leretofore sustained, all narticuUrs connecte l thore
n'i ' "D 1'allia.ting circumstance there may be in
the cate. Respectfully yours
The commit? /cCALI.UM, General Superintendent.
The committee liave since placed in my hands the fol
low,ng communication:?
n r \f?n ? ? SrsQrEitAW.VA, June 17, 1854.
E K 1) General Supi liutendent N. Y. and
? a!,1:-y?ur decision in regard t.o the matter before you
tii. afternoon h<:s Is. n laid before the engineers, and
rej.ct'iT reUcctlon they have unanimously resolved to
Accompanying this you wiU find the papers containing
our causes ot complifint. ming
Respectfully yours &c.,
JOHN nOXAHITE.
JOHN 0. Micsi.vvrs.
w:n, ,.. , Jf WILLI A M 8CURIER.
With this communication, under ordinary circum
stances. ihe correspondence and negotiations mi<ht be
th?r? f terminated. The i ulc^, and mv interpretation
thereof are deemed unsatisfactory, and the engineers
g.ve notice of their intention to withdraw from the aer
vice of the company. 1 re-ret. tli .t they di 1 not con
sider it consistent with their interests toghe . i.ger no
tice-three dsya heing a very :hort fine to nih.e the ar
rangemer ts requisite to meet Ihe'r action. Their rlsht
*Z?SXtbU'l? U '"'t Ulfputod; an ?it. is pre
?i!!? n r y ikM r"' "U-V ' "cei,<* m.* rijjtil to prescri'ie
enforce such rules .nd regulations as 1 may deem
necessiin to dlfchsrge the cuti.-s impose i on me. of
t ^ boHL' to. I consider them of
vital imi?oi tance in operating the road, not only for the
P'otection oi tl e traveUing communitv. and interests
ai d property of the company, but lor the safety of the
lrfi'n t6ri tlil,n8flv?*' nmi other persons employed on the
tbtm"'} CRDn0t' ,b"efore, consent to annul or m >dify
them, however much I m iy regret losing the aervices of
do. med it proper to write this communication The
?Tthrinr?w 10 - tbe note of ,ho co,nfflittee of the
17th instant, purportu to be a Btatemeot of ffrievaoce*
!in h>??8)i^0 'cou'ain tbe genuine signatures of the individ
wnsei,t to haa^^ftrC appeuded' or an^ ^idence of their
fS <?,.? i! ha>e their names so used; yet it is not doubt
ed that it was authorized. I have b?Jn assured however
the^'iewH pr leD1i .that..ther do not no? subscribe to
expressed in said statement, and have applied
suickePnert?omRnd " WrUmg' 10 SB
avail themselves of it, that if within three A?*
he 2 eoror'y with the instructions, they will
he afforded an opportunity, and can do so with th.
withThIs"s'uhiecthwi 1 |Vhat ^ transpired in connection
?"nil fc!? . D0t ^ U8ed to their disadvantage I
^ull credit being given te them for having actod consch
entioualy, though with mistaken views, in the m.Uer
that tfme" win l?S0 W'"iu2 DOt ^'V<" "uch n?,ico within J
tnat time will he supplied by others ? and I ta<? thi?
t?n'e? with7 ti?? rc7ar^ tUat a11 employes feellDg'isaa
Uiified with tbe rules or legulatlona of the road icisteitd
of grnmhling and complaining of their injustice would
JeVc^ ,?^ t?dr.th%COndUCt ,?f t^036 engineeri who
peaceably withdraw from service rather than comnlv
with rules deemed by them to be oppressive.
1). C. McCallcm, Gone ral Superintendent.
OFFICE OF THEKEW YORK AND ERIE RAILROAD COM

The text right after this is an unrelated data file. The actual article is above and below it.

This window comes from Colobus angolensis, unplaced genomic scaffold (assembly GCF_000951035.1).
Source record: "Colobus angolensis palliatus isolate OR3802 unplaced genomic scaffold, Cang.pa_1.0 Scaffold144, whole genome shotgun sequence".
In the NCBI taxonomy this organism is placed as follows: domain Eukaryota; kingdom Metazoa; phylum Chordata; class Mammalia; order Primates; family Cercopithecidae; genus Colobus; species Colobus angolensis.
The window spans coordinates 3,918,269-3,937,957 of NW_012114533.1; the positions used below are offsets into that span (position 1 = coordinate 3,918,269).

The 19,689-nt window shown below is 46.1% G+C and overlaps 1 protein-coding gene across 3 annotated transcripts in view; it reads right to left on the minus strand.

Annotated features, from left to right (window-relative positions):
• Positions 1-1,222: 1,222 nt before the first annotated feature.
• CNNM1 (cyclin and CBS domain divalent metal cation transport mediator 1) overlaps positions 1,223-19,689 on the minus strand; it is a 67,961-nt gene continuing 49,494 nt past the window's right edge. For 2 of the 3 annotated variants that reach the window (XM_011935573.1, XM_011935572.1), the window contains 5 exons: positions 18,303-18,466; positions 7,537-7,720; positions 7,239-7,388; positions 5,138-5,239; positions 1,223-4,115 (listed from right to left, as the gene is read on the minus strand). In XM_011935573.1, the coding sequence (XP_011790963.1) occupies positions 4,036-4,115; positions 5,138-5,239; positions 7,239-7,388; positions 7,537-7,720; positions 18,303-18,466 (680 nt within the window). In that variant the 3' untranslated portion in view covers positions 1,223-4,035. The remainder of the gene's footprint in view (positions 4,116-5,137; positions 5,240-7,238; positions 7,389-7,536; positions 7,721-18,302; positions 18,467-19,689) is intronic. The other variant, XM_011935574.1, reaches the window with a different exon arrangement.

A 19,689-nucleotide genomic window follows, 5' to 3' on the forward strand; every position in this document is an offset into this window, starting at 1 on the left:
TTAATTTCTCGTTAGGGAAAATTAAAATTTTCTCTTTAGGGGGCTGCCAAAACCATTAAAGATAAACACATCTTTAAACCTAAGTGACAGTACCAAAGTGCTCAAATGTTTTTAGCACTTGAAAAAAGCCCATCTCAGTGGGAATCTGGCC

PANY-.
HOHER RAMSDEtX, President.
OFFICE OF NEW YORK AND ERIE RAILROAD COM
PANY.
10 cZSr*' J<""c'
Fik.s?I am in rfceipt of ronr letter of tho 17?>, i_af
?"v ' ?? " of the communication of the Engineers
the ??yd?i"?nt,t0 U'ei!ent'rfll SuperintcXrof
fnr tho i which you and they object to certain rules
for the running of the trains. I have read both with at
tw^l'i Iti" r^Kret that any difference should exist be
tween tho engineers and the Superintendent in reirarl to
Lfrhed for which "re
interfe^fn the 1?^?? ?f th? C?mj,iD>i bnt 1 ?=a"?ot
tion to tho rules which are regarded salutarr and no o
on7thnocCe?ndrtir,gtbr' 1 ^?t sustain lrTcarrying
Z 'rZ J **' fveu, th"u?h the effort temporary de
rai'gement may result tberefrom. ae
I trust, however, that the good fense of the nun?
jdoyed on the New York and Lie Itailrnad, their regird
??f"s8 of the great work on which they are on
f V ? safety of tho valuable lives whi.-h are in
a great degree committed to their care and also tho
H. Ii 4MSDELL, President.
THE ENGINEER'S STATEMENT.
8idQut.ii anna Dkpot, Pa.,)
Juno 20,1854. J
TO THE EDITOR OF THE NEW YORK HEKALD.
On behalf of the engineers of the New York and
Erie Railroad, we have deemed it proper to lay be
fore the public a statement, wherein is contained
the causes of our refusing to remain longer in the
employ of the above company:?On the first of
May last, by the resignation of Mr. Charles Minot,
Mr. P. C. McCallum succeded him as tlieGener.il
Superintendent of the road. During the adminis
tration of Mr. Minot, as Superintendent, there was
issued a book of Instructions for the running of the
trains on the road, as per Section 89, which reads
as follows:?
He (the engineer) muni pnss by stations whore hli
t??ln (W? not. stop, at a much reduced rate of speed,
and lin.iiI up where trains are receiving or discharging
passengers.
feet Ion fi2?Every engineer In approaching a road or
switch, should move at a moderate speed, and see th*t
the way is dear before he reached it If the switch be
not seen to be right, he should stop till ha la sore, and
a very good excuse will be required for running off at a
switch left on the wrong track. The absence of the
proper lights at those switches or crossings where
usually shown, Is to be considered as a sign to stop the
train, which the engineer must always do. and ha must
not proceed till he I* sure that all Is right, and all sueh
omissions of lights must be immediately reported to the
Superintendent.
Under such instructions we were willing to work,